Posted by: ktzefr | March 4, 2014

Snowy Thoughts


Icicles; Photo:KFawcett

Icicles; Photo:KFawcett


I once tasted snow in August…

On Mont Blanc.  We were in the Alps somewhere along the border between Italy and France.  A few hours earlier we’d left a lush green valley with temps in the 70s and headed up the mountains into snow and ice. 

Percy Shelley wrote a poem about this mountain —

“Far, far above, piercing the infinite sky,

Mont Blanc appears – still, snowy, and serene…”

This is one of the most visited tourist destinations in the world with thousands of hikers and skiers making the annual trek.  A few years back they helicoptered a couple of outhouses to the top to accommodate visitors.  Seems a lot of foul stuff was flowing down the mountain in the spring thaw.  Perhaps I wouldn’t have eaten the snow had I known this at the time.

When I was little my mom made snow cream.   A cup of snow, vanilla flavoring, a few spoons of evaporated milk.  We were careful to scoop new snow from clean surfaces right after it fell.  Then one winter we had to stop.  Grownups said the snow could have traces of nuclear fallout.  We saw it on the news, read about it in the papers. 

During the intense nuclear bomb testing from 1961 to 1963 the US and the Soviet Union exploded bombs that injected the same amount of fallout over the Earth as would be created by more than 7,000 Hiroshima bombs.  Earlier, in the 1950s, fallout had amounted to another 5,000 Hiroshima-equivalents.    Hundreds of bombs were tested in the open-air by the U.S., the former Soviet Union, and other rising nuclear powers, sending more than 400 million tons of TNT-equivalent into the atmosphere. 

We had a fallout shelter beneath our school building back then and often played in the concrete “ditch” leading down to it.  At recess we challenged each other to see who could jump across the ditch without falling into it.  We wondered what was inside the shelter and whether everyone in the school could fit.  Was there enough food?  Would there be snacks and a television inside or just healthy stuff and school books?  Sometimes we fussed about these small details, but mostly we were angry at the people who had ruined the snow.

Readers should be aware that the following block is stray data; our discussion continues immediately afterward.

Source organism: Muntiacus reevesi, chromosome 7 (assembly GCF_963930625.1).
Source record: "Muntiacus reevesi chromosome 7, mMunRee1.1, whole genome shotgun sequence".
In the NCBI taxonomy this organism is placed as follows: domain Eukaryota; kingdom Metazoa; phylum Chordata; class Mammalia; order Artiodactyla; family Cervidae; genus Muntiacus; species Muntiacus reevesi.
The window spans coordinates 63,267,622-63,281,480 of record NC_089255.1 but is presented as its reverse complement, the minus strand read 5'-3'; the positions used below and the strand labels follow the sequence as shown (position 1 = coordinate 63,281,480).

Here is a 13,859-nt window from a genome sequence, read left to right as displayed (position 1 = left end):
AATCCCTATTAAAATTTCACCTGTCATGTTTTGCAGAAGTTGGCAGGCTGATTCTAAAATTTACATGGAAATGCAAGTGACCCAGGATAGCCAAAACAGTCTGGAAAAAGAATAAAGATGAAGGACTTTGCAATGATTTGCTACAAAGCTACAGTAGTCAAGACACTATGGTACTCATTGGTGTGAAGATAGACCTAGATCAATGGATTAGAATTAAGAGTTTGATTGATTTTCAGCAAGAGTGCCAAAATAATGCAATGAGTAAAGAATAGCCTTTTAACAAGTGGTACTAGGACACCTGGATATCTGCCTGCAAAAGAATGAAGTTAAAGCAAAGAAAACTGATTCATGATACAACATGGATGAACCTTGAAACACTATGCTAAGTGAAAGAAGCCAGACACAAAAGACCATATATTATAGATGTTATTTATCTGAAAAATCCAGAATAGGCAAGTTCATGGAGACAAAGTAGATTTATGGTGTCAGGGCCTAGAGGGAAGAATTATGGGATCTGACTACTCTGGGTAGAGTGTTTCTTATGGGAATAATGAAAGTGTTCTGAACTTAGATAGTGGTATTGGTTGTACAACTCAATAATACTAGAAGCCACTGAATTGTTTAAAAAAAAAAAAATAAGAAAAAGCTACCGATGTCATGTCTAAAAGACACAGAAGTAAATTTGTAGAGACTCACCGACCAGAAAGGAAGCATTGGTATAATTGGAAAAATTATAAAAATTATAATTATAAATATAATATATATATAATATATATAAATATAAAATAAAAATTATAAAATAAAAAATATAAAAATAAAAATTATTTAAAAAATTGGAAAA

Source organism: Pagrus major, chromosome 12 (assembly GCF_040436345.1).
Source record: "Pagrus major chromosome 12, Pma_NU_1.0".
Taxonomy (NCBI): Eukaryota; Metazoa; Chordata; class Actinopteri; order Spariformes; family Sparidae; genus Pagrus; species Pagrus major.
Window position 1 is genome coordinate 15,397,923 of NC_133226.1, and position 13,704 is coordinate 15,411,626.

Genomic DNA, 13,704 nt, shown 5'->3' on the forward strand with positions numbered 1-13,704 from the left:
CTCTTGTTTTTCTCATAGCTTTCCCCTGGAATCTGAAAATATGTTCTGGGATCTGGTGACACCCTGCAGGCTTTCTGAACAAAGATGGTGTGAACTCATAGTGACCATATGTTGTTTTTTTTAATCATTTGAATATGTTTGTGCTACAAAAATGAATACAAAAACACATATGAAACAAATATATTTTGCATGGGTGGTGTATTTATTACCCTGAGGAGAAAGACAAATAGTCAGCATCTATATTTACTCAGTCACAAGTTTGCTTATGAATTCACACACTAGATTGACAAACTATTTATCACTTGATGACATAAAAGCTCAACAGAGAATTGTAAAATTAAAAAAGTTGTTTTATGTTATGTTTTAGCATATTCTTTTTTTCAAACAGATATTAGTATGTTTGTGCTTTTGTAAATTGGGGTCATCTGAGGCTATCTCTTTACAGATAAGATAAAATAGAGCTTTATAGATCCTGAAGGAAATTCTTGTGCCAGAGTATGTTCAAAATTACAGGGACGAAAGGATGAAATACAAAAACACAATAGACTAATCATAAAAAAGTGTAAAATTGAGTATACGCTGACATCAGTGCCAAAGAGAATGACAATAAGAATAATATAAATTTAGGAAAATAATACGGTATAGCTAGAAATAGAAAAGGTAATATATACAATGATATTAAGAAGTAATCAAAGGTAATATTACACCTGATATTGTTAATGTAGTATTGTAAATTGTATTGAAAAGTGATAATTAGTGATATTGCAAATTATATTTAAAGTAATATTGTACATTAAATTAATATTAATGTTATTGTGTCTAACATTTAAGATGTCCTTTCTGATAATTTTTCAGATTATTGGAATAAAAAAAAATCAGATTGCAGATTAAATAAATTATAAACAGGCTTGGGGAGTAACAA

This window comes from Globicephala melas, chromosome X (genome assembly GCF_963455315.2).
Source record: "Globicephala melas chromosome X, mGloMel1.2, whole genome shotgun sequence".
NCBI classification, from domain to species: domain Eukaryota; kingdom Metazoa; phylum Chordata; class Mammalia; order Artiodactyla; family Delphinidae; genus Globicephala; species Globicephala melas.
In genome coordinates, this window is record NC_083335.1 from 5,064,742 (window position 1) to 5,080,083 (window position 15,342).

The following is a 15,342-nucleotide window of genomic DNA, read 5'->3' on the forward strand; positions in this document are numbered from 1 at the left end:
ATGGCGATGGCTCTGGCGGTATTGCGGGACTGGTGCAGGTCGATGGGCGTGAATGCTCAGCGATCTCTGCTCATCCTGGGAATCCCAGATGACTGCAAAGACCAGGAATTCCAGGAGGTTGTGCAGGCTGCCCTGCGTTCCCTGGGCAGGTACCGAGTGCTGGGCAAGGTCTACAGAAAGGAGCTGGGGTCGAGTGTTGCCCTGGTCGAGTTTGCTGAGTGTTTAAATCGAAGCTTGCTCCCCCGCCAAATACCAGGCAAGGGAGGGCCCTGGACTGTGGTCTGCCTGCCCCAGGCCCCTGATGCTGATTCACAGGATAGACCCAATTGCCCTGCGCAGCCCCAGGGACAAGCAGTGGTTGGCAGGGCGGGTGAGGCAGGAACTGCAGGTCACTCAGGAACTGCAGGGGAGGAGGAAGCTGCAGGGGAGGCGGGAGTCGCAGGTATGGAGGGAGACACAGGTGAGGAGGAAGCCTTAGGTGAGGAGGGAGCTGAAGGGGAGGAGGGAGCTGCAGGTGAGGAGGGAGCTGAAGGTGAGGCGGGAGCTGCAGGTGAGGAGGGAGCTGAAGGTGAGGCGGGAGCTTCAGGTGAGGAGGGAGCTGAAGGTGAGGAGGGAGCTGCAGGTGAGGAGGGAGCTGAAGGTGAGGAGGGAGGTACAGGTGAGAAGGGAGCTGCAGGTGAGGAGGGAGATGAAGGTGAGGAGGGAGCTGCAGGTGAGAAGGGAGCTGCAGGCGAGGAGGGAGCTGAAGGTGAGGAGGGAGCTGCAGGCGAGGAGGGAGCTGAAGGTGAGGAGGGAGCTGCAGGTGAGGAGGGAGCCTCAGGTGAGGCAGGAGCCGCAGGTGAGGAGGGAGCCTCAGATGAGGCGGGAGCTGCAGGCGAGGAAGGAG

Years later, when I scooped a handful of snow on Mont Blanc, I had forgotten all those fallout warnings.  I was a long way from home and the old shelter beneath my school.  What I didn’t know was that France had not signed the Test Ban Treaty the U.S., U.K., and the Soviet Union had signed in 1963 and was still testing nuclear weapons in the atmosphere.  Who knows what fell with the snow that summer…

I read recently that in the area surrounding the Fukushima power plant in Japan, which was damaged during the earthquake and tsunami in March 2011, scientists have found mutated snowflakes.  Instead of those beautiful hexagonal structures, they are lumpy and malformed.  Don’t know if this is true or not.  There was an interesting piece a few years ago in the New York Times about the existence of giant snowflakes “as big as frisbees” found various places around the globe, with a mission at the cost of $1 billion to locate and study them.

When the heaviest snow was falling Monday morning a grackle flew to the feeder outside my kitchen window.   The bird’s black body and iridescent blue head stood out against all that white stuff.  I grabbed the binoculars for a closer glimpse of the grackle’s bright yellow eyes.   There are, indeed, moments of magic on snowy days.

“Among twenty snowy mountains,

The only moving thing

Was the eye of the blackbird.”

~ Wallace Stevens, “Thirteen Ways of Looking at a Blackbird”


Facts about Mont Blanc, the highest mountain in Western Europe


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